Good Friday Epistle for April 18, 2014
Dear Members of New Covenant,
Good Friday provokes all sorts of questions and emotions for me as I suspect it does for you all. Reading and walking through the Stations this Wednesday one of the pilgrims simply began to cry, perhaps the most appropriate response that can be made.
Common questions are: Why did Jesus have to die? And, how does his death effect my salvation? Over the centuries theologians have grappled with these questions, developing at least a half dozen theories of the atonement, and it’s worth the time to hear even a brief word from one the fathers of our faith. Here’s a brief clip from one of Augustine’s sermons on this topic:
If Christ had not been put to death, death would not have died. The devil was conquered by his own trophy of victory. The devil jumped for joy, when he seduced the first man, and cast him down to death. By seducing the first man, he killed him; by killing the last man, he lost the first from his snare. The victory of our Lord Jesus Christ came when he rose again from the dead, and ascended into heaven. It was at this point that the text from the Book of Revelation, which you heard read today was fulfilled: “The lion of the tribe of Judah has won the day.” (Revelation 5.5). The one who was slain as a lamb is now called a lion, a lion on account of his courage, a lamb on account of his innocence; a lion because he was unconquered: a lamb because of his gentleness. By his death, the slain lamb has conquered the lion who “goes around seeking someone to devour.” (1 Peter 5.8). The devil, on the other hand, is here called a lion for his savagery, rather than his bravery… The devil jumped for joy when Christ died; and by the very death of Christ the devil was overcome: he took, as it were, the bait in the mousetrap. He rejoiced at Christ’s death, believing himself to be the commander of death. But that which caused his joy dangled the bait before him. The Lord’s cross was the devil’s mousetrap: the bait which caught him was the death of the Lord.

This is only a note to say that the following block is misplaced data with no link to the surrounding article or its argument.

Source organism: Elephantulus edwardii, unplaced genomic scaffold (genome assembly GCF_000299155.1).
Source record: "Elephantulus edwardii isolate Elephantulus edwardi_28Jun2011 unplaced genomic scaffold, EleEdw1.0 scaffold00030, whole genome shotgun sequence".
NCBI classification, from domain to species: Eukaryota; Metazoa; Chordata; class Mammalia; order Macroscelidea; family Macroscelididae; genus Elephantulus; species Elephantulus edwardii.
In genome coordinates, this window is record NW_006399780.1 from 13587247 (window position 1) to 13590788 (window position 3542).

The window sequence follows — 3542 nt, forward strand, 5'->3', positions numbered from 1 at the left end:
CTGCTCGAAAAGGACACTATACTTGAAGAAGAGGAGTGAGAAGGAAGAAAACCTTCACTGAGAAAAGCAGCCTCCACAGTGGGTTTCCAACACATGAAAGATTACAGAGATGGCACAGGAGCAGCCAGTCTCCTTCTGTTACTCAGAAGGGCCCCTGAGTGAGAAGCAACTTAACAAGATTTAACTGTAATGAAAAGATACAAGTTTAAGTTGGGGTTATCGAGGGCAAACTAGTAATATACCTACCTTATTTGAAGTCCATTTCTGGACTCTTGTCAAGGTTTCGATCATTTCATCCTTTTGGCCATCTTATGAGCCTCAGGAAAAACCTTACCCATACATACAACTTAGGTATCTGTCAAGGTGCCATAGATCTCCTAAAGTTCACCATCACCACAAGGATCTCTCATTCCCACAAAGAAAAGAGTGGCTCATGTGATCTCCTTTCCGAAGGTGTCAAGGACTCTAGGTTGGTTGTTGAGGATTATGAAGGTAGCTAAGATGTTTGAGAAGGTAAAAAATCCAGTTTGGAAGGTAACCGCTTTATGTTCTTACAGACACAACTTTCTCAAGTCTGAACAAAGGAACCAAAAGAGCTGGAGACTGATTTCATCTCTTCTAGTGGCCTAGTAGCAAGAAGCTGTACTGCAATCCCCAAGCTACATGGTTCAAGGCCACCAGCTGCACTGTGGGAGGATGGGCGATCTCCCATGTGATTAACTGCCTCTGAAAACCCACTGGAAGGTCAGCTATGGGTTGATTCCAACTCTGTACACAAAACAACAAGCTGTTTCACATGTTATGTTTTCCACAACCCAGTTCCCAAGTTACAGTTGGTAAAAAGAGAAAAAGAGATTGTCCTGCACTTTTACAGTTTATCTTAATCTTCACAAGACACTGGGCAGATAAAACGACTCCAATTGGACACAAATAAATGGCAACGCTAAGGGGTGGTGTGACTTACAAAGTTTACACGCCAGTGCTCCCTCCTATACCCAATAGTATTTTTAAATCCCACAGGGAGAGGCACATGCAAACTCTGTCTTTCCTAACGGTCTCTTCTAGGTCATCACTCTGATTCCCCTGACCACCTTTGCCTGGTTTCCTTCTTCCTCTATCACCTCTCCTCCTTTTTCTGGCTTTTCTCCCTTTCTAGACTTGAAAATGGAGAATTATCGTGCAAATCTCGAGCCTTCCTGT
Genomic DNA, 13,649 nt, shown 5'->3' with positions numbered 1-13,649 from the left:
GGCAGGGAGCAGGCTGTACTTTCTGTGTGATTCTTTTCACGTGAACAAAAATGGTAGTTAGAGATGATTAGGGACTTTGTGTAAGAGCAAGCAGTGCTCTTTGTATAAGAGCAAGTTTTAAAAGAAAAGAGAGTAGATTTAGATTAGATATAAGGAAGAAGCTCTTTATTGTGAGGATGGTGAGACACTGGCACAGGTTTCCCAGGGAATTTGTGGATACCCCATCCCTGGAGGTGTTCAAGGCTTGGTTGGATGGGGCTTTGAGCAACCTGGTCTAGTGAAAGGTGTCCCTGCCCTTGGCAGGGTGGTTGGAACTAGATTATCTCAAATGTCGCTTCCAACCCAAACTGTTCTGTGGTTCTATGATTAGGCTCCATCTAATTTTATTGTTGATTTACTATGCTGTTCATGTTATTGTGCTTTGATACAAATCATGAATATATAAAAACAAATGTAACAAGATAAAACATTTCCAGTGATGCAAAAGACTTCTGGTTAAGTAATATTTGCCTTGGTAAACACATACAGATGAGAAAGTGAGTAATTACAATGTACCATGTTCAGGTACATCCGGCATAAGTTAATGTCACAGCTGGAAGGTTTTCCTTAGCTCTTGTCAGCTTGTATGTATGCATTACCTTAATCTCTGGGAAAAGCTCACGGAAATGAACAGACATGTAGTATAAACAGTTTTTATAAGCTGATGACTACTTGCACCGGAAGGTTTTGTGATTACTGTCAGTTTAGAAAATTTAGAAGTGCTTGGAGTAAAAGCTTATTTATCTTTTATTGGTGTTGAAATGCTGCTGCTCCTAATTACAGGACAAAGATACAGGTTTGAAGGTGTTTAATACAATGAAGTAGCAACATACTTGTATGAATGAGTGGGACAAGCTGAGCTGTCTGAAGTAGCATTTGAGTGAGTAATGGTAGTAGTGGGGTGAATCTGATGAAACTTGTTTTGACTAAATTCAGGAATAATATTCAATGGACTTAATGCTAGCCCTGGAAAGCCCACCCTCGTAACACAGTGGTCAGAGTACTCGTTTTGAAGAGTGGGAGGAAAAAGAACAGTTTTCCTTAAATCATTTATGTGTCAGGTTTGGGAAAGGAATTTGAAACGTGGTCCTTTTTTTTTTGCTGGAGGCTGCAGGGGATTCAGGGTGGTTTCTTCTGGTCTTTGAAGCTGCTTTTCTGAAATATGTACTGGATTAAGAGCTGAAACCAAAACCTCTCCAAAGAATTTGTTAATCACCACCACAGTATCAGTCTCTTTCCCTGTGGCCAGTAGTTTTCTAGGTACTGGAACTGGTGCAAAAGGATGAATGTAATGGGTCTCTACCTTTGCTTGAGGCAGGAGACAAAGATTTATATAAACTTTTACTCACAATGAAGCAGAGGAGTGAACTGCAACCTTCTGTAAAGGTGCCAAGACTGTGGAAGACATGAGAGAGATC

Atonement or At-one-ment
An English term originally coined in 1526 by William Tyndale to translate the Latin term reconciliatio, which has since come to have a developed meaning of “the work of Christ” or “the benefits of Christ gained for believers by his death and resurrection.”
Augustine of Hippo (354 – 430)
Widely regarded as the most influential Latin patristic writer, Augustine was converted to Christianity at the Northern Italian city of Milan in the summer of 386. He returned to North Africa, and was made Bishop of Hippo in 395. He was involved in two major controversies: the Donatist controversy over the church and sacraments, and the Pelagian controversy over grace and sin. He also made substantial contributions to the development of the doctrine of the Trinity, and the Christian understanding of history.
Notes: THEOLOGY, Alister E. McGrath
Blessings to you all this day,
PS One theologian said Jesus’ theory of the atonement was to invite us to dinner and offer us himself in his body and his blood, at-one-ment with him.
PPS You are invited to join our Lord, at-one-ment, in communion, each of the Great 50 days of Easter.
Monday, Wednesday, Friday — at 12 noon
Tuesday, Thursday, Saturday — at 7 a.m.